Student Engagement and Interaction in the Economics Classroom: Essentials for Economic Educators
It is not unusual for college students to mention the lack of student engagement present in their economics courses. This deficiency makes is difficult for instructors to excite students about our field, a situation that could have ripple effects in terms of the number of students who ultimately graduate as economics majors. For students, the lack of classroom engagement makes it unappealing to attend lectures and ultimately learn economics. This presentation will provide participants with essential ideas, tools, and activities that can be leveraged to increase student engagement and interactions in the economics classroom.
Actively Selecting Assessment Techniques: Asking the Why
Used correctly, assessments provide feedback to students to inform them of their knowledge gaps, encourage deeper understanding of the material, guide students in best practices, and (we must acknowledge this) provide a signal to future employers, course instructors, or graduate programs about the quality of a student's understanding of the material. Used incorrectly, assessments do none of those things. The goal of this paper is to allow new instructors to make a conscious decision in their assessment technique to complement the learning goals of their classroom, instead of relying on only their own experiences as a student. I identify properties of various assessment techniques, highlighting their purpose and appropriateness to achieve learning and assessment goals, and discuss the potential grading workload arising from each technique.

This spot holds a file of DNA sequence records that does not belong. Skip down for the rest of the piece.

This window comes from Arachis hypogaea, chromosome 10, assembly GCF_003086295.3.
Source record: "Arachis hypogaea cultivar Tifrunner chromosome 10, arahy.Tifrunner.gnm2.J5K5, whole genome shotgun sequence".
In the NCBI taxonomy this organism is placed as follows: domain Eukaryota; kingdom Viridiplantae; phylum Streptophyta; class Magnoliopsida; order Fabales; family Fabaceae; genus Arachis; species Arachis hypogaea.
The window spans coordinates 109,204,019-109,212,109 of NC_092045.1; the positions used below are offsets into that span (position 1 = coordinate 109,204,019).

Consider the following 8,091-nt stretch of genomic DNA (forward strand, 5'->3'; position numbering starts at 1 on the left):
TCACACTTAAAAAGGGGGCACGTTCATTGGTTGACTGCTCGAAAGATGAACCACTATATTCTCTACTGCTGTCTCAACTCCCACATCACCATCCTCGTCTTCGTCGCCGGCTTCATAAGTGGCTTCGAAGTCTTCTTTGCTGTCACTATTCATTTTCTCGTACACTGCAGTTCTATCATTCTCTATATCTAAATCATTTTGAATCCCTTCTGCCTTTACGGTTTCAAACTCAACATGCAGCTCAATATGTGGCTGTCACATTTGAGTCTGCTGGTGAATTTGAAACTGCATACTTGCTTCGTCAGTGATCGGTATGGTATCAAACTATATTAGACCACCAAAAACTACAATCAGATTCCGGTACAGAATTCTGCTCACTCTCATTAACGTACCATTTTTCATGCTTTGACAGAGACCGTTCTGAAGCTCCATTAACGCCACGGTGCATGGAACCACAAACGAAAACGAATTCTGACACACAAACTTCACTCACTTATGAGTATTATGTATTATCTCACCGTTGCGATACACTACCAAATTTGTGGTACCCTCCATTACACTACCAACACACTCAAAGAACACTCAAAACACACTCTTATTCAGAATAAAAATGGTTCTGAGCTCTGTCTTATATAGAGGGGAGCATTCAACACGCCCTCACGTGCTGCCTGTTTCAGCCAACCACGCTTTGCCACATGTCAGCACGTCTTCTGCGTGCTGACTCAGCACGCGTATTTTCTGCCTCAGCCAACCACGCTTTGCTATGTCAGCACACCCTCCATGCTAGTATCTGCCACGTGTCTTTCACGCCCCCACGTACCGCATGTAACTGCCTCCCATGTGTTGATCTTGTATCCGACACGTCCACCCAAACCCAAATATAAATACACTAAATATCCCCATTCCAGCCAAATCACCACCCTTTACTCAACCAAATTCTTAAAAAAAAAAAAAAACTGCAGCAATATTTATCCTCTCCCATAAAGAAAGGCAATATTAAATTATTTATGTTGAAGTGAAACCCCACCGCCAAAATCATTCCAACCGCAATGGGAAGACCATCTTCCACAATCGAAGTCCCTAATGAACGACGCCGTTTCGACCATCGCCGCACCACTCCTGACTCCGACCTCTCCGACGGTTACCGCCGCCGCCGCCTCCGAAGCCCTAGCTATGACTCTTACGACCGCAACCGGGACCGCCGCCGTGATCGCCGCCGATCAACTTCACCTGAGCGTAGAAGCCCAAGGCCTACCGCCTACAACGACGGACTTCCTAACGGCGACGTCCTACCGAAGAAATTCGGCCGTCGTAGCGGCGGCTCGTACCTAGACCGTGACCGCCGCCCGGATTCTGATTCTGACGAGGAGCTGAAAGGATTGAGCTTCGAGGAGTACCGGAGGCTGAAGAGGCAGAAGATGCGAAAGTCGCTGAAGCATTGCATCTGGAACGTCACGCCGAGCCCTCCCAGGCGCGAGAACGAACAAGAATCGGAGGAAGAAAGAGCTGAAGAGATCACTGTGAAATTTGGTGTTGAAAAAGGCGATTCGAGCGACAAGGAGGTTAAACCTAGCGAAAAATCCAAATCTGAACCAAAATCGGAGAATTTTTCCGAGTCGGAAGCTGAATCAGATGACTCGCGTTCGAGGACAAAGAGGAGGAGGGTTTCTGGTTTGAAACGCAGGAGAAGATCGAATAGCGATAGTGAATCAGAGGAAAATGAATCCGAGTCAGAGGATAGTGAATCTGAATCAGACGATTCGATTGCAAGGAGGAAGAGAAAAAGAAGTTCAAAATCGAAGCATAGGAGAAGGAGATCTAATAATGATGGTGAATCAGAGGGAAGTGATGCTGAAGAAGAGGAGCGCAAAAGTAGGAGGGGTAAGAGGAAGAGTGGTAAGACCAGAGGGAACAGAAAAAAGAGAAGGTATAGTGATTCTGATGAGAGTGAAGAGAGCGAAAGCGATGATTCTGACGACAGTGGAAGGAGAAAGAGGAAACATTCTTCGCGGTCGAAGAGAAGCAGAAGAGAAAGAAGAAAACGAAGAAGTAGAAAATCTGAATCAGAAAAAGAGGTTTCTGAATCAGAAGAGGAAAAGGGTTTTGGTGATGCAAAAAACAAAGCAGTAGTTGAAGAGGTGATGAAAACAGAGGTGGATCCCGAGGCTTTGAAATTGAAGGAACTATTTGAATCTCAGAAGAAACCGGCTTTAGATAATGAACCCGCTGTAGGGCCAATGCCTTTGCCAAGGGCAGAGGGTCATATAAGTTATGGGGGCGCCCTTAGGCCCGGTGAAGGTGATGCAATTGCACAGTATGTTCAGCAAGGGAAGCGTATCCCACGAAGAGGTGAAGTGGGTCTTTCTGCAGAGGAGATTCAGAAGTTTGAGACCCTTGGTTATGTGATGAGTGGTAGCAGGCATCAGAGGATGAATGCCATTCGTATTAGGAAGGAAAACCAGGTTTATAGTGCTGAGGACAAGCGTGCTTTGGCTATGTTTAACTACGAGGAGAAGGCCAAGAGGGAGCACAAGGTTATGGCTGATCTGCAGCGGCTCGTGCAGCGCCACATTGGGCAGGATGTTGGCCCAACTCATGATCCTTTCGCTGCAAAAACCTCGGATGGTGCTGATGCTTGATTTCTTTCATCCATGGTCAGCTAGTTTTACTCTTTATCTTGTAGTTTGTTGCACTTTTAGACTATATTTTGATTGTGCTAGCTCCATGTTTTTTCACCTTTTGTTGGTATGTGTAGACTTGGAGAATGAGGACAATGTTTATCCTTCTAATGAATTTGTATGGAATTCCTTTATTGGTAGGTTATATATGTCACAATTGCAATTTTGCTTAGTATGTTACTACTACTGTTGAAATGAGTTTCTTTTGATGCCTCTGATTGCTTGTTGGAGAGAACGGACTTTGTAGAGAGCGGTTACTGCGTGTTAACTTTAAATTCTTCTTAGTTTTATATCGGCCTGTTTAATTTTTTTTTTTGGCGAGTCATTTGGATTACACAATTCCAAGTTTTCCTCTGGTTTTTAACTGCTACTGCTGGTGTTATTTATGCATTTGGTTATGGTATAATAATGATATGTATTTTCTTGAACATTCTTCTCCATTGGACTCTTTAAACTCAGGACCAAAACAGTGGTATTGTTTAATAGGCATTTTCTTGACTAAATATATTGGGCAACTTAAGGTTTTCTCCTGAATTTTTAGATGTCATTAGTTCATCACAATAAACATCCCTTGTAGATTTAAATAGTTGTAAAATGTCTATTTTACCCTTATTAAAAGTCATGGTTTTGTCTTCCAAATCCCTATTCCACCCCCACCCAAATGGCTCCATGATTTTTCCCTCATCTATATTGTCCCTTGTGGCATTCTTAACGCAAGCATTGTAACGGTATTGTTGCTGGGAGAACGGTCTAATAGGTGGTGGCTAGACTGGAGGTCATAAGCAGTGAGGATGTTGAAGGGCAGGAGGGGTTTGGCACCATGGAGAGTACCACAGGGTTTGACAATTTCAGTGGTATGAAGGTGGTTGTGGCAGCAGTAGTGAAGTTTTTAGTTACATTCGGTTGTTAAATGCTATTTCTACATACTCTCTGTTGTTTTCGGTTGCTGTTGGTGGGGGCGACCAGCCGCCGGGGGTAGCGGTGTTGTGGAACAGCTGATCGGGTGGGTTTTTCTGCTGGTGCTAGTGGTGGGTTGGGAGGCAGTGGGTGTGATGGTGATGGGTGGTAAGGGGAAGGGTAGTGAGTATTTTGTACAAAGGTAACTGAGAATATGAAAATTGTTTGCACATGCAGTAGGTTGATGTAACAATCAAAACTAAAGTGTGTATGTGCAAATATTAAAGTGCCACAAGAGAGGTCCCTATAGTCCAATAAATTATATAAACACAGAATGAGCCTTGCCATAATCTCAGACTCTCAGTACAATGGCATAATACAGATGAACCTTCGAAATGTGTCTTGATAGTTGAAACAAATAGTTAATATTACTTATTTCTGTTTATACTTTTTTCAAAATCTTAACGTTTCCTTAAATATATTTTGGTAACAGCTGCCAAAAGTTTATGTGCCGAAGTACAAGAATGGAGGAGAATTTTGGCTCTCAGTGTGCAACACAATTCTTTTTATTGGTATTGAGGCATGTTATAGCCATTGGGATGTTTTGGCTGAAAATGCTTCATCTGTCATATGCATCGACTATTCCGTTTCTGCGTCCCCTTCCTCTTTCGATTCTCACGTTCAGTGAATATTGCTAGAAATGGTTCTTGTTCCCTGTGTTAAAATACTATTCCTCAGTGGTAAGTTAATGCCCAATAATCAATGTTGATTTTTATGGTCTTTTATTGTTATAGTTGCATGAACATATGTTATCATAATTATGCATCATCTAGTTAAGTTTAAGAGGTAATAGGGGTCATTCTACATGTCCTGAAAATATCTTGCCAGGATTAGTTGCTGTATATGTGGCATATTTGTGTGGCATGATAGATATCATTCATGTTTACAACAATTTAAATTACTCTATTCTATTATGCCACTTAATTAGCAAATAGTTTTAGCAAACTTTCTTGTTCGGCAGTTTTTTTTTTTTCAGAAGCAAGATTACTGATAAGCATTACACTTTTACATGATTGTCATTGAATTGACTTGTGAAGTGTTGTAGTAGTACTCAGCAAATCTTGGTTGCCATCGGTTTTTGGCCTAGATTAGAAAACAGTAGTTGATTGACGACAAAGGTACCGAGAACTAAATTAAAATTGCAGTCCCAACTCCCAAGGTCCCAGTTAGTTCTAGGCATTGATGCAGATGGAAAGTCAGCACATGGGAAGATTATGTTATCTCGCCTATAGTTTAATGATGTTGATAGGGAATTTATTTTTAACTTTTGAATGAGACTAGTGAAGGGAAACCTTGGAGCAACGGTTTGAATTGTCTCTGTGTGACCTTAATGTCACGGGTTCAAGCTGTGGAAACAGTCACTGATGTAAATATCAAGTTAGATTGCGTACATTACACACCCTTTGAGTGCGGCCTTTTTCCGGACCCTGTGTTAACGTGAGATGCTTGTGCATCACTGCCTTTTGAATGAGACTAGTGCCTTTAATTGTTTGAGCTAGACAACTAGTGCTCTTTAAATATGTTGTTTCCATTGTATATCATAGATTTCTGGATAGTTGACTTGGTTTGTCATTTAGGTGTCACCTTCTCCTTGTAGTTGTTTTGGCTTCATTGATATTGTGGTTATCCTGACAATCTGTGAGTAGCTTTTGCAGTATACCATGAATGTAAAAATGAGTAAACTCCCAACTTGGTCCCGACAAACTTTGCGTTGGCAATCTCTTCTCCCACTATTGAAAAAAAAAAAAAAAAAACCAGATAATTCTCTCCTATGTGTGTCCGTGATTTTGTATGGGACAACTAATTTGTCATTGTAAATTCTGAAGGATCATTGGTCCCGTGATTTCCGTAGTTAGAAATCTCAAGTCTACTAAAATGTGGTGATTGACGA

Educational Technology for Teaching Economics–Where to Start and How to Grow?
This paper describes technology instructors might use in their classrooms, whether online, in-person, or a mixture of the two. Classroom technology choices continue to grow with continuing declines in the cost of computer hardware and increasingly capable software. These advances drive what seems to be an ever-increasing number of ed-tech firms who contact instructors with glowing descriptions of their wares. As the many choices can verge on the bewildering, this paper presents a framework for instructors facing classroom technology choices. The core of this framework consists of carefully considering how classroom technology might (i) augment instructors, (ii) replace instructors in some instances, and (iii) might offer possibilities that no instructor could easily offer. Ultimately, what drives technology decisions should be good pedagogy and not the technology. During the COVID-19 Pandemic, many instructors likely became much more aware of classroom technology when they were forced to quickly pivot to remote teaching. It is likely that many did not carefully consider their choices, but instead rapidly moved to what they, their colleagues, or their institutions knew of or already used. The framework presented in this paper will give them a way to thoughtfully reconsider their choices.
A2 - Economic Education and Teaching of Economics